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Turkey’s economy grew 7.6% in Q2 driven by domestic demand

Dilara Senkaya
A man walks past a currency exchange office in Istanbul.
  • Rising prices help drive spending, falling lira drives exports
  • Economy forecast to expand 7.5% in Q2 2022

Turkey’s economy grew 7.6 percent year-on-year in the second quarter as expected, extending a hot streak on strong domestic demand and exports, according to data on Wednesday, though economic activity was seen slowing through year end as demand cools.

Gross domestic product (GDP) expanded 2.1 percent compared with the previous quarter on a seasonally and calendar-adjusted basis, Turkish Statistical Institute data showed.

President Tayyip Erdogan’s economic plan prioritises growth, employment, investment and exports, driven by a series of unorthodox interest rate cuts that sparked a currency crisis and inflationary spiral late last year.

Rising prices helped drive spending while the falling lira helped drive exports.

Exports of goods and services increased by 16.4 percent in the second quarter compared with a year ago in the chained linked volume index, while such imports increased by 5.8 percent.

Household consumption added 13.6 percentage points to growth and foreign demand raised it by 2.7 points, according to bankers’ calculations.

Jason Tuvey, senior emerging markets economist at Capital Economics, said measures to support households in the face of soaring inflation helped prop up consumer spending.

“Robust growth in the first half of this year, high global energy prices and policies to shield households from the surge in inflation mean that inflation will become entrenched and the current account deficit will remain wide,” he said in a note.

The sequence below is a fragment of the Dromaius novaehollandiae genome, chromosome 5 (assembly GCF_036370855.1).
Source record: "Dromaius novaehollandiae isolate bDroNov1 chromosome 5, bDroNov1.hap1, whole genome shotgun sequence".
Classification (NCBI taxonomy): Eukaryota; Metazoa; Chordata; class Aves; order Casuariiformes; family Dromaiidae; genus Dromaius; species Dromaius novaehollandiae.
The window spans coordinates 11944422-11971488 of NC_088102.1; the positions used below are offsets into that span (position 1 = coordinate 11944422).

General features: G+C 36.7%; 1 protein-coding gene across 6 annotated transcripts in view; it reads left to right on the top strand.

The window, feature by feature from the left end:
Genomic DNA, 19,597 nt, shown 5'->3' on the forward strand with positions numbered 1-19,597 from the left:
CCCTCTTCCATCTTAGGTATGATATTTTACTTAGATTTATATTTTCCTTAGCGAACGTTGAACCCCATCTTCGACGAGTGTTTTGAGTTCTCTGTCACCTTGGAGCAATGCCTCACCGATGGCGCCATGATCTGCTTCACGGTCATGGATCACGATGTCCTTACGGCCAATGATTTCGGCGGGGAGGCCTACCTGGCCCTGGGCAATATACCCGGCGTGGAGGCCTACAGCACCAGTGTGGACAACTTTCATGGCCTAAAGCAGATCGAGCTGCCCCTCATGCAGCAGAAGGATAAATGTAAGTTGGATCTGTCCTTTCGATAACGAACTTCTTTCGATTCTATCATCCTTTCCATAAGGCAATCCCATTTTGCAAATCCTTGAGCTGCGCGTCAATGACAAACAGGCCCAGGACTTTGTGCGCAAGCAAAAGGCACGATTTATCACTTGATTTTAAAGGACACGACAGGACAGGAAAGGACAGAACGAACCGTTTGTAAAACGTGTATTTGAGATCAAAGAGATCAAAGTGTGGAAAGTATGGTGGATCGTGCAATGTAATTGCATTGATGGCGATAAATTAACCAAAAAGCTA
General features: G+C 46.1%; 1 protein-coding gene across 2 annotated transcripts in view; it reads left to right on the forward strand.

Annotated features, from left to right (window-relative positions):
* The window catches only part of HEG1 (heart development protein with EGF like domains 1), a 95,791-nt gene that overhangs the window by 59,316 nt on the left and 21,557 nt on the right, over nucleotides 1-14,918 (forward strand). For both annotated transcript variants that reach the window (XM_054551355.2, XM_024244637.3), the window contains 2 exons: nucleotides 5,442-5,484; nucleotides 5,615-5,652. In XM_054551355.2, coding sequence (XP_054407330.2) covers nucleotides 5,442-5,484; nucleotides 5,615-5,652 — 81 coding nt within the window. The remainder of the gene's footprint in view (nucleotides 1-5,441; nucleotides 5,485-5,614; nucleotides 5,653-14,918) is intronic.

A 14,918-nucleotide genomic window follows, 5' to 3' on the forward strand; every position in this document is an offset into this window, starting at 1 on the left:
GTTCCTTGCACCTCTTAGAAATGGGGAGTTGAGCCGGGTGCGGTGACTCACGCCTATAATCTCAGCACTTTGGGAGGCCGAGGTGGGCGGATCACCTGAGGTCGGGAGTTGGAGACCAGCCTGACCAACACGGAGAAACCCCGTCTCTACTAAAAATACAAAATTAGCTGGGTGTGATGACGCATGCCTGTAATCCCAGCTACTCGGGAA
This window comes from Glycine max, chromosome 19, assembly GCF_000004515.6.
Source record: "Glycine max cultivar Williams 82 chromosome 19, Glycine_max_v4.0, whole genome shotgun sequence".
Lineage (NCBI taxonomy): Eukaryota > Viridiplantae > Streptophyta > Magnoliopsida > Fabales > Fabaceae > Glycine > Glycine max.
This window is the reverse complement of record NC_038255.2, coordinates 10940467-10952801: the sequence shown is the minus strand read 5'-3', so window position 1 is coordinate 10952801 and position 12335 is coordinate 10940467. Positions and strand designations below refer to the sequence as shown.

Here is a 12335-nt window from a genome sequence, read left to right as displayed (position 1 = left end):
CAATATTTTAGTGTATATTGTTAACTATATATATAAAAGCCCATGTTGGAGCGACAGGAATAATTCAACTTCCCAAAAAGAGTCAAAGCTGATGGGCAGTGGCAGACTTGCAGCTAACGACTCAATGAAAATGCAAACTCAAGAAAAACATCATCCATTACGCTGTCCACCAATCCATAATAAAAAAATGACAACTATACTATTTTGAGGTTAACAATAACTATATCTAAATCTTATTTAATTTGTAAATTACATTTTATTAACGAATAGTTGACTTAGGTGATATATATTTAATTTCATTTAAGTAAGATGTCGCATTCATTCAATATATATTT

Financial Sector Growth

The financial and insurance sector led growth, expanding 26.6 percent, followed by the services sector at 18.1 percent and professional and administrative support services at 11 percent. The industrial sector expanded 7.8 percent.

Banks’ profits soared this year as they continued to lend with rates much higher than the central bank’s one-week repo rate, which it uses to fund the market.

The banking sector’s net profit in the first seven months of the year stood at 207.9 billion lira ($11.4 billion), up 417.2 percent from the same period last year, data showed on Monday. Banks’ net interest income surged 216 percent in the same period.

The central bank unveiled new required bond holdings for lenders last week aiming to bring the rates on corporate loans closer to its policy rate, while consumer loans and mortgages are offered at very high rates.

In a Reuters poll, the economy was forecast to have expanded 7.5 percent in the second quarter with full-year growth seen at four percent.

Despite inflation running at 80 percent, the central bank cut its policy rate by 100 basis points in August to 13 percent. It cited indications of a slowdown in the third quarter, adding that momentum in industrial production and a positive trend in employment must be maintained.

Economists also see growth falling in the second half of the year due to a downward trend in domestic and foreign demand, led by an expected slowdown in Turkey’s largest trade partners.

Last year, Turkey’s economy bounced back strongly from the COVID-19 pandemic and grew a revised 11.4 percent, its highest rate in a decade. Annual growth in the first quarter of 2022 was revised to 7.5percent from 7.3 percent, data showed on Wednesday.